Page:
David Cameron: UK property no safe haven for 'dirty money'
Foreigners must not be able to buy UK homes with "plundered or laundered cash" as part a global effort to defeat corruption, David Cameron has said.
Speaking in Singapore, the prime minister vowed to expose the use of "anonymous shell companies" to buy luxury UK properties - often in London.
The PM said his message was "London is not a place to stash your dodgy cash".
Corruption, he added, was "a cancer which is at the heart of so many of the world's problems" and must be tackled.
Mr Cameron is on a four-day tour of South East Asia. On Monday, he announced the UK and Indonesia had agreed measures to counter the "shared enemy" of Islamic State (IS) extremism.
Later in the trip he will travel to Malaysia and Vietnam.
He has been accompanied by 31 British business leaders in an attempt to drum up trade with the UK and has also discussed the fight against terrorism with his counterparts.
Describing corruption as "the enemy of progress", he called for a "global effort" to tackle it, saying the world has "looked the other way for too long".
Citing the steps taken by the UK and Singapore to tackle corruption as part of enforcing a rules-based financial and legal system, Mr Cameron said a zero tolerance approach boosted trust and could improve business profitability and economic growth.
A 2014 report by anti-poverty organisation One said an estimated $1tn (£600bn) a year was being taken out of poor countries because of corruption, warning of the use of phantom firms and money laundering.
And last week the National Crime Agency said foreign criminals were pushing up house prices in the UK by laundering billions of pounds through the purchase of expensive properties.
In his speech, Mr Cameron said properties in the UK, particularly in London, "are being bought by people overseas through anonymous shell companies, some with plundered or laundered cash".
Shell companies are non-trading companies that serve a particular purpose for their owners.
More than 100,000 UK property titles are registered to overseas companies, with more than 36,000 properties in London owned by offshore firms.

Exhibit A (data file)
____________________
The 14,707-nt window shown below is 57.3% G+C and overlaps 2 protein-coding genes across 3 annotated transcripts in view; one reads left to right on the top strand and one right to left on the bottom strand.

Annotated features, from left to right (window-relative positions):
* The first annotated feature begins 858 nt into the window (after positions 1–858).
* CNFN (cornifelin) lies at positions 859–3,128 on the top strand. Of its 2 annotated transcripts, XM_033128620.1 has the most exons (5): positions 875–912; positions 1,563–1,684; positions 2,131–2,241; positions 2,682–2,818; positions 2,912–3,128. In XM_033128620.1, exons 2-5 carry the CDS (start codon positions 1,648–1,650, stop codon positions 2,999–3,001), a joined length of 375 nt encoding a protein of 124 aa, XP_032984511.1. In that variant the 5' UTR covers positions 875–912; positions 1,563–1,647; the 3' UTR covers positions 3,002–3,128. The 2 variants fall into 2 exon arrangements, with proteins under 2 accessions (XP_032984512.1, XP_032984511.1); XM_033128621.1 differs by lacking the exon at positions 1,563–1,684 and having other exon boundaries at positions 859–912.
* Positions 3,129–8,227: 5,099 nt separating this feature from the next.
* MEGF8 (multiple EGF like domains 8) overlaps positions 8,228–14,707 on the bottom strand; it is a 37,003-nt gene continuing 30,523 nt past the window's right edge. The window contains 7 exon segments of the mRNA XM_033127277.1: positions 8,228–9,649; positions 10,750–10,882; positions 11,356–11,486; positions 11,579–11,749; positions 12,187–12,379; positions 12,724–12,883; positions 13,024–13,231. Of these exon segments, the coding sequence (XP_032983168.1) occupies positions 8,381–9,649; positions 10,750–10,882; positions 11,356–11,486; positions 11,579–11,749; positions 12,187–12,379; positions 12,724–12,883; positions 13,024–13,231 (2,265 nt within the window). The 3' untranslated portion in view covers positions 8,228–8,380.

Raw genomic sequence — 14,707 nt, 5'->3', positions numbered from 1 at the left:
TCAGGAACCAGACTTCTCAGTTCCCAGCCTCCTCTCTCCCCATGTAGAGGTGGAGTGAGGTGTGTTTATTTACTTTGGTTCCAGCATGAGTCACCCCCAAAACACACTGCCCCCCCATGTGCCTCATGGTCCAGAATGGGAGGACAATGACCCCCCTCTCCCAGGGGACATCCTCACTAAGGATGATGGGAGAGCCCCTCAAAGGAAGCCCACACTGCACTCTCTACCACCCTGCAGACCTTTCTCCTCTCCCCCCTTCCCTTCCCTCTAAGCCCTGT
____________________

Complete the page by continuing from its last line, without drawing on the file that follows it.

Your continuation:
About £122bn of property in England and Wales is owned by offshore companies.
The government is to publish Land Registry data later this year, setting out which foreign companies own land and property in England and Wales. It will also consider forcing a foreign company bidding for a government contract to "publicly state who really owns it".
While the majority of foreign-owned business investing in Britain had "nothing to hide" and were welcome, the rules needed to be more transparent to counter those who were seeking to launder "their ill-gotten gains without being tracked down".
"There is no place for dirty money in Britain," he said.
"Indeed, there should no place for dirty money anywhere. London is not a place to stash your dodgy cash."
'Veil of secrecy'
Welcoming the pledge, Laura Taylor, head of advocacy at Christian Aid, said it was "another step forward in the battle for greater transparency worldwide".
"Countering corruption is of fundamental importance in the fight against global poverty because of its impact on developing countries," she added.
Diane Sheard, UK director of One, said: "Lifting this veil of secrecy will help developing countries to identify and recover these funds, which should be spent on essentials like health and education.
"We hope that making information public about foreign companies that own property in the UK will deter money-launderers from doing business here."
And Robert Palmer, head of the money-laundering campaign at the charity Global Witness, said: "London is a very attractive destination for very wealthy people, including corrupt officials who have looted their state coffers."
He added: "What the Prime Minister has announced today is a really good step forward."
In his speech, Mr Cameron also pledged to boost the UK's trade links with Asean nations, pointing out that Britain had larger two-way trade with Belgium than with Singapore, Malaysia, Vietnam and Indonesia combined.
The UK had become "too reliant" on its European market and must "not lose out" on the vast market that South East Asia represented - heralding a "partnership that can drive our shared prosperity for decades to come".